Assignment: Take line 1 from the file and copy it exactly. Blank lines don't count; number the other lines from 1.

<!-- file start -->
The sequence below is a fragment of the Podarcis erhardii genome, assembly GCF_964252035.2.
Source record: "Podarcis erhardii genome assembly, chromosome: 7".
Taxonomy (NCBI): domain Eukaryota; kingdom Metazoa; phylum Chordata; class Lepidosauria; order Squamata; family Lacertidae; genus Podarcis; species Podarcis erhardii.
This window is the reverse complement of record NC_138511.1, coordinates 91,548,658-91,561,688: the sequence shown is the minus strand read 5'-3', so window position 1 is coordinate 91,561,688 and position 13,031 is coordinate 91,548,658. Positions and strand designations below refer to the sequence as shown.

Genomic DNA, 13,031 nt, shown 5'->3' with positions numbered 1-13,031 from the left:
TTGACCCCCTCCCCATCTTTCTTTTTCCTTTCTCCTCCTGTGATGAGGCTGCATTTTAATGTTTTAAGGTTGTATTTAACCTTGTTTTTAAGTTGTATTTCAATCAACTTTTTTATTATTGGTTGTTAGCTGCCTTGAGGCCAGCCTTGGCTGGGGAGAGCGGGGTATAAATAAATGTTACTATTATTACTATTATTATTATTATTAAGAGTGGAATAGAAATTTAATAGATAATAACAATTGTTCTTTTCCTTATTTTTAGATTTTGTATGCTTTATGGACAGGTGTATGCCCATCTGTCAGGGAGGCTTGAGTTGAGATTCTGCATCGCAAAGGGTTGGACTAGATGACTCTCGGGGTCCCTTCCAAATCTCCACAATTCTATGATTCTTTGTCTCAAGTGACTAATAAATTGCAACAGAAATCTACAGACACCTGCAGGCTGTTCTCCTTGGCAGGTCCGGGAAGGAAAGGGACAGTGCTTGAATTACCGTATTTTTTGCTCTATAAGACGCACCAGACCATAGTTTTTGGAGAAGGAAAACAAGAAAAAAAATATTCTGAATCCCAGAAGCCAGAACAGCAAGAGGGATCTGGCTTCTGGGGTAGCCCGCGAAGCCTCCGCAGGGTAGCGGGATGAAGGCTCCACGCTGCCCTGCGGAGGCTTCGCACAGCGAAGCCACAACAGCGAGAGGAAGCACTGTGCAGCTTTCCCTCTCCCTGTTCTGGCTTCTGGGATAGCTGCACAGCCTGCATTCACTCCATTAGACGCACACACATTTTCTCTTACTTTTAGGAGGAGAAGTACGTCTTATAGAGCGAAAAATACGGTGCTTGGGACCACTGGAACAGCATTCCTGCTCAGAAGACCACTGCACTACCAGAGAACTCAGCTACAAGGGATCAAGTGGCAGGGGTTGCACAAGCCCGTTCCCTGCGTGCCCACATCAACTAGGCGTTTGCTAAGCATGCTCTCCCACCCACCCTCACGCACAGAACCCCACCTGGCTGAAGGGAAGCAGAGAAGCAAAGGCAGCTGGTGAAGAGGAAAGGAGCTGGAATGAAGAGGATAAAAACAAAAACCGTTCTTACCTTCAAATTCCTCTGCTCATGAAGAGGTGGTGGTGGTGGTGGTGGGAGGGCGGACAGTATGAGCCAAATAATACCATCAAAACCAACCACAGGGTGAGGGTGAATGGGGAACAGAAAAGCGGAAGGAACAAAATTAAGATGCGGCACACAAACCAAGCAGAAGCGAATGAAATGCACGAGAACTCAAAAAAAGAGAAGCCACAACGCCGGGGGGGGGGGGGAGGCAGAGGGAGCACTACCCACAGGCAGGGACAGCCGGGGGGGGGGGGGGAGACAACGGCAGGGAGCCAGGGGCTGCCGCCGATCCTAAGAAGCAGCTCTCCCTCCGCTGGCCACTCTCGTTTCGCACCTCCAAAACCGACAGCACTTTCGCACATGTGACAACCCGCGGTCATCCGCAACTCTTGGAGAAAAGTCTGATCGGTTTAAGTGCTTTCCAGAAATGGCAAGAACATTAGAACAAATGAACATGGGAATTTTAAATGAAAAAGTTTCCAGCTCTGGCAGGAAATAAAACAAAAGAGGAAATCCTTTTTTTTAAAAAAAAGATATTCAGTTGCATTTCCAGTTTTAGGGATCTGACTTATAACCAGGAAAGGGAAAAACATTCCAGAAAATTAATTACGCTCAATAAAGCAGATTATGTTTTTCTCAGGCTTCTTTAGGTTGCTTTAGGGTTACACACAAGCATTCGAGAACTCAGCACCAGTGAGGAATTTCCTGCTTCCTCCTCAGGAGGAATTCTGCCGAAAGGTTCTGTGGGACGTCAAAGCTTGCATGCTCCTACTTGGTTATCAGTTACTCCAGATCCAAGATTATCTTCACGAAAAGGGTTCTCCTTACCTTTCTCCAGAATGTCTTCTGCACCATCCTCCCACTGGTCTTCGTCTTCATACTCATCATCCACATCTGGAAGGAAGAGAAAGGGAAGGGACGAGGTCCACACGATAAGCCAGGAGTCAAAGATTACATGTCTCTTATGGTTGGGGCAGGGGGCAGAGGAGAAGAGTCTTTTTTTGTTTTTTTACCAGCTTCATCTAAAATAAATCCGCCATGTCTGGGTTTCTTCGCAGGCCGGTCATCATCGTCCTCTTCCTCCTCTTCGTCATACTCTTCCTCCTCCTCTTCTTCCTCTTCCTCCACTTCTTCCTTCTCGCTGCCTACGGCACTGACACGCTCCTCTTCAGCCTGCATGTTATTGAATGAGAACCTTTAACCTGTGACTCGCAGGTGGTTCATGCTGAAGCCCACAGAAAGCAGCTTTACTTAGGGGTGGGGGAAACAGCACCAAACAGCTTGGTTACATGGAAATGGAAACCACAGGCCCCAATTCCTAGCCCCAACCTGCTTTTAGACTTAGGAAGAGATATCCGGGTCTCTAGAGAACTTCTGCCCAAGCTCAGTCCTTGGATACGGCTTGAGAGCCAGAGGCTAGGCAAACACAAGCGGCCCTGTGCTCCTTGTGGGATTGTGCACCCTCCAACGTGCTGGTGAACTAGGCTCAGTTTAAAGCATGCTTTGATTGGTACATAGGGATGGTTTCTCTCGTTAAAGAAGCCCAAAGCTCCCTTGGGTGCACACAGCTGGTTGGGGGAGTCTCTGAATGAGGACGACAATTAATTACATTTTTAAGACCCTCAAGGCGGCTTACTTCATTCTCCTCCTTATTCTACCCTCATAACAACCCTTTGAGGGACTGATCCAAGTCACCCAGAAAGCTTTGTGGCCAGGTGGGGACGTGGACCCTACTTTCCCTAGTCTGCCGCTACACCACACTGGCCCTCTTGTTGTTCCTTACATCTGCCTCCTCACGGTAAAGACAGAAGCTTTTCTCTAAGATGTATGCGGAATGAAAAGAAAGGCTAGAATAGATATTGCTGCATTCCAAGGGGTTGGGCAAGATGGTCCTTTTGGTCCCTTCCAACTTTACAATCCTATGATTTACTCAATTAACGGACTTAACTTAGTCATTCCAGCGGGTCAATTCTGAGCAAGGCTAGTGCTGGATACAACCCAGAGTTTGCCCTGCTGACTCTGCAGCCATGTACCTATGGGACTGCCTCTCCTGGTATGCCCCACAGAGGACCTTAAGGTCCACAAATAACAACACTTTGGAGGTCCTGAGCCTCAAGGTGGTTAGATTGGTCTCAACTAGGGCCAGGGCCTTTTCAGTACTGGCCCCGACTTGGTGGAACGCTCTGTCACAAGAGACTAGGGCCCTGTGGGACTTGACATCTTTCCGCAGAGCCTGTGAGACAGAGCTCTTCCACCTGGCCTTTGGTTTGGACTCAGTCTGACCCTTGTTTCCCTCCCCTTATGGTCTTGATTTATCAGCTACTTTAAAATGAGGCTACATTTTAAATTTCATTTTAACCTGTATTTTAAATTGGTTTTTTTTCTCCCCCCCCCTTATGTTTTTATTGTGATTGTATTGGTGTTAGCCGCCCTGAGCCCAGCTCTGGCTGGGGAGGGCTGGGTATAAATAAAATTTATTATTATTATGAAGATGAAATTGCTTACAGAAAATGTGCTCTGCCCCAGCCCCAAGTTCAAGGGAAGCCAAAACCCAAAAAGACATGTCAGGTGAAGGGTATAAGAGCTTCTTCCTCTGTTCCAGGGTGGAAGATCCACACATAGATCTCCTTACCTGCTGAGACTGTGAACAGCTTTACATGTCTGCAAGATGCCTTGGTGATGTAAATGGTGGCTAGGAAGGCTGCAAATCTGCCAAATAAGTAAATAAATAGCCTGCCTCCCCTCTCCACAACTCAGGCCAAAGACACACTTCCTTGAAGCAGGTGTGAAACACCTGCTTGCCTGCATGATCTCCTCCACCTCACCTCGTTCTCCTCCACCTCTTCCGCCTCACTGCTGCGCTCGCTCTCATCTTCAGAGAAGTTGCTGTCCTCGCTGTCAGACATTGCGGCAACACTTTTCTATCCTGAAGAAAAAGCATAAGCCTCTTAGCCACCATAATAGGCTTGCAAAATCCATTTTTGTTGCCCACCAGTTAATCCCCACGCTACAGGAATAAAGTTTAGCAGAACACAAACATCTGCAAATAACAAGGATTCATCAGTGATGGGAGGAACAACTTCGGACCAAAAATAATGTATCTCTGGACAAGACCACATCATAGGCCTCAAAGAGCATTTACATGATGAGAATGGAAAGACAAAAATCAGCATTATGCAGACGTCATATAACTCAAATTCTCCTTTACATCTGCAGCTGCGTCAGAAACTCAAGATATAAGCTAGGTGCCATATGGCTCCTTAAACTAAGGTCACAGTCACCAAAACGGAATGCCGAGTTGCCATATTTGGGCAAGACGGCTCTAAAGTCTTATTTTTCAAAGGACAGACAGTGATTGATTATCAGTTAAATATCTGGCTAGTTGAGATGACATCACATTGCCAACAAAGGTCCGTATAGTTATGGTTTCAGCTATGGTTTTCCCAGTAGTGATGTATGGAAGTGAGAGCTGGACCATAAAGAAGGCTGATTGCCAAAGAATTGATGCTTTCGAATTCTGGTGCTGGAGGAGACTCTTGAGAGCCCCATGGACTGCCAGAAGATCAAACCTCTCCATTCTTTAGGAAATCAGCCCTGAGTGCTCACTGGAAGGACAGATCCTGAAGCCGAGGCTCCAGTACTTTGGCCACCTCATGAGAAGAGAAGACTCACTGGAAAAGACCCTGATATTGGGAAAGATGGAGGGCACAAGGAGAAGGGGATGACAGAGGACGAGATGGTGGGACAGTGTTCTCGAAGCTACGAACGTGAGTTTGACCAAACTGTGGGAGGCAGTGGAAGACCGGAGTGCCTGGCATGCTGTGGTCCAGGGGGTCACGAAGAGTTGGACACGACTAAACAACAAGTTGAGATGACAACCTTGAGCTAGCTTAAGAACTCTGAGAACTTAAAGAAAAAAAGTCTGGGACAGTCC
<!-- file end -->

The sequence below is a fragment of the Podarcis erhardii genome, assembly GCF_964252035.2.